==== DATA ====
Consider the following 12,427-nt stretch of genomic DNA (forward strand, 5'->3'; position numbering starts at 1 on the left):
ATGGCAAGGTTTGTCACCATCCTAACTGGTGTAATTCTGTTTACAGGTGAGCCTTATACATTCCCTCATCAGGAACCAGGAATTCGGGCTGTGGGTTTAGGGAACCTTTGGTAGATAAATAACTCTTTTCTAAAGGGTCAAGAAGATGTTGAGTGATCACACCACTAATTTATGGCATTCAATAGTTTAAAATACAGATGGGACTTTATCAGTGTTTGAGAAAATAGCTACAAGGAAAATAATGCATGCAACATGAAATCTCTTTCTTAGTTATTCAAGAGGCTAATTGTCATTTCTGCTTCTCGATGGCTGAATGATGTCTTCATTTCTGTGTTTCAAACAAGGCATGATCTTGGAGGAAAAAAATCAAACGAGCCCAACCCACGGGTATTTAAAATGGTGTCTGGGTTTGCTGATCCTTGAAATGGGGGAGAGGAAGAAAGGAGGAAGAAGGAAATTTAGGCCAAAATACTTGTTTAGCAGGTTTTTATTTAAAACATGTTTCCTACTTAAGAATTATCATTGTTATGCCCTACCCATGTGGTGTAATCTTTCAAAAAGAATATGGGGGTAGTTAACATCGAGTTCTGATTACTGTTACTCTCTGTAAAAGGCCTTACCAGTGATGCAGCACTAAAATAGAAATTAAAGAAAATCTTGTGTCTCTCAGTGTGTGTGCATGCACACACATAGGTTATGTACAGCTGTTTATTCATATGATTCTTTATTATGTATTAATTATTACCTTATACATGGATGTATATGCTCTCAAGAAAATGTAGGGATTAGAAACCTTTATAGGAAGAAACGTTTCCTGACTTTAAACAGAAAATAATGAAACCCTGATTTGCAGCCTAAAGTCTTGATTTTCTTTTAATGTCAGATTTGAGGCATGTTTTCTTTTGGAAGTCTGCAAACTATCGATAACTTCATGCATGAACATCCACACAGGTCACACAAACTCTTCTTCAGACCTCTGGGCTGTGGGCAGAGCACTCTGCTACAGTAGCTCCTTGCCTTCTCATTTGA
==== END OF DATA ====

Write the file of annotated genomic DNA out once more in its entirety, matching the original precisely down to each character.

Consider the following 12,427-nt stretch of genomic DNA (forward strand, 5'->3'; position numbering starts at 1 on the left):
ATGGCAAGGTTTGTCACCATCCTAACTGGTGTAATTCTGTTTACAGGTGAGCCTTATACATTCCCTCATCAGGAACCAGGAATTCGGGCTGTGGGTTTAGGGAACCTTTGGTAGATAAATAACTCTTTTCTAAAGGGTCAAGAAGATGTTGAGTGATCACACCACTAATTTATGGCATTCAATAGTTTAAAATACAGATGGGACTTTATCAGTGTTTGAGAAAATAGCTACAAGGAAAATAATGCATGCAACATGAAATCTCTTTCTTAGTTATTCAAGAGGCTAATTGTCATTTCTGCTTCTCGATGGCTGAATGATGTCTTCATTTCTGTGTTTCAAACAAGGCATGATCTTGGAGGAAAAAAATCAAACGAGCCCAACCCACGGGTATTTAAAATGGTGTCTGGGTTTGCTGATCCTTGAAATGGGGGAGAGGAAGAAAGGAGGAAGAAGGAAATTTAGGCCAAAATACTTGTTTAGCAGGTTTTTATTTAAAACATGTTTCCTACTTAAGAATTATCATTGTTATGCCCTACCCATGTGGTGTAATCTTTCAAAAAGAATATGGGGGTAGTTAACATCGAGTTCTGATTACTGTTACTCTCTGTAAAAGGCCTTACCAGTGATGCAGCACTAAAATAGAAATTAAAGAAAATCTTGTGTCTCTCAGTGTGTGTGCATGCACACACATAGGTTATGTACAGCTGTTTATTCATATGATTCTTTATTATGTATTAATTATTACCTTATACATGGATGTATATGCTCTCAAGAAAATGTAGGGATTAGAAACCTTTATAGGAAGAAACGTTTCCTGACTTTAAACAGAAAATAATGAAACCCTGATTTGCAGCCTAAAGTCTTGATTTTCTTTTAATGTCAGATTTGAGGCATGTTTTCTTTTGGAAGTCTGCAAACTATCGATAACTTCATGCATGAACATCCACACAGGTCACACAAACTCTTCTTCAGACCTCTGGGCTGTGGGCAGAGCACTCTGCTACAGTAGCTCCTTGCCTTCTCATTTGA